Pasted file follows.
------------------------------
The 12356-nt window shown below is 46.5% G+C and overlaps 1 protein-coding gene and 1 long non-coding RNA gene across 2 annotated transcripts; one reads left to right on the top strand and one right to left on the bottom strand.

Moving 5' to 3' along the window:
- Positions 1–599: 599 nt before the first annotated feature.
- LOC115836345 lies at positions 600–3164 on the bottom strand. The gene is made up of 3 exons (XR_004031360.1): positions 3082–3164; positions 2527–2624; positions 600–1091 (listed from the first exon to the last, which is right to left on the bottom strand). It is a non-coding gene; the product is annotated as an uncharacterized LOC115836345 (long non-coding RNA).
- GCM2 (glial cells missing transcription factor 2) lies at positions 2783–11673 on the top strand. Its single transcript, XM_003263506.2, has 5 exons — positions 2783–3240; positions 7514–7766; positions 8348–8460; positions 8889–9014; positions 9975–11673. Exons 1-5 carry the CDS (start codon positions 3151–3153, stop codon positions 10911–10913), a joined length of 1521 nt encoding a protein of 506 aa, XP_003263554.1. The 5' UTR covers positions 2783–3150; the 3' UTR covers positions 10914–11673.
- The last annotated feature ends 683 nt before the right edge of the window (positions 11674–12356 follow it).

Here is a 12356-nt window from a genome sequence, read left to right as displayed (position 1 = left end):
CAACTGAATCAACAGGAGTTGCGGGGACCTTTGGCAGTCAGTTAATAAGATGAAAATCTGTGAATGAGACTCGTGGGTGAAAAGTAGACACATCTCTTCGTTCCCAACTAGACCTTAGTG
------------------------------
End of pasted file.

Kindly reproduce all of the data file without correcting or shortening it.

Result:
The 12356-nt window shown below is 46.5% G+C and overlaps 1 protein-coding gene and 1 long non-coding RNA gene across 2 annotated transcripts; one reads left to right on the top strand and one right to left on the bottom strand.

Moving 5' to 3' along the window:
- Positions 1–599: 599 nt before the first annotated feature.
- LOC115836345 lies at positions 600–3164 on the bottom strand. The gene is made up of 3 exons (XR_004031360.1): positions 3082–3164; positions 2527–2624; positions 600–1091 (listed from the first exon to the last, which is right to left on the bottom strand). It is a non-coding gene; the product is annotated as an uncharacterized LOC115836345 (long non-coding RNA).
- GCM2 (glial cells missing transcription factor 2) lies at positions 2783–11673 on the top strand. Its single transcript, XM_003263506.2, has 5 exons — positions 2783–3240; positions 7514–7766; positions 8348–8460; positions 8889–9014; positions 9975–11673. Exons 1-5 carry the CDS (start codon positions 3151–3153, stop codon positions 10911–10913), a joined length of 1521 nt encoding a protein of 506 aa, XP_003263554.1. The 5' UTR covers positions 2783–3150; the 3' UTR covers positions 10914–11673.
- The last annotated feature ends 683 nt before the right edge of the window (positions 11674–12356 follow it).

Here is a 12356-nt window from a genome sequence, read left to right as displayed (position 1 = left end):
CAACTGAATCAACAGGAGTTGCGGGGACCTTTGGCAGTCAGTTAATAAGATGAAAATCTGTGAATGAGACTCGTGGGTGAAAAGTAGACACATCTCTTCGTTCCCAACTAGACCTTAGTG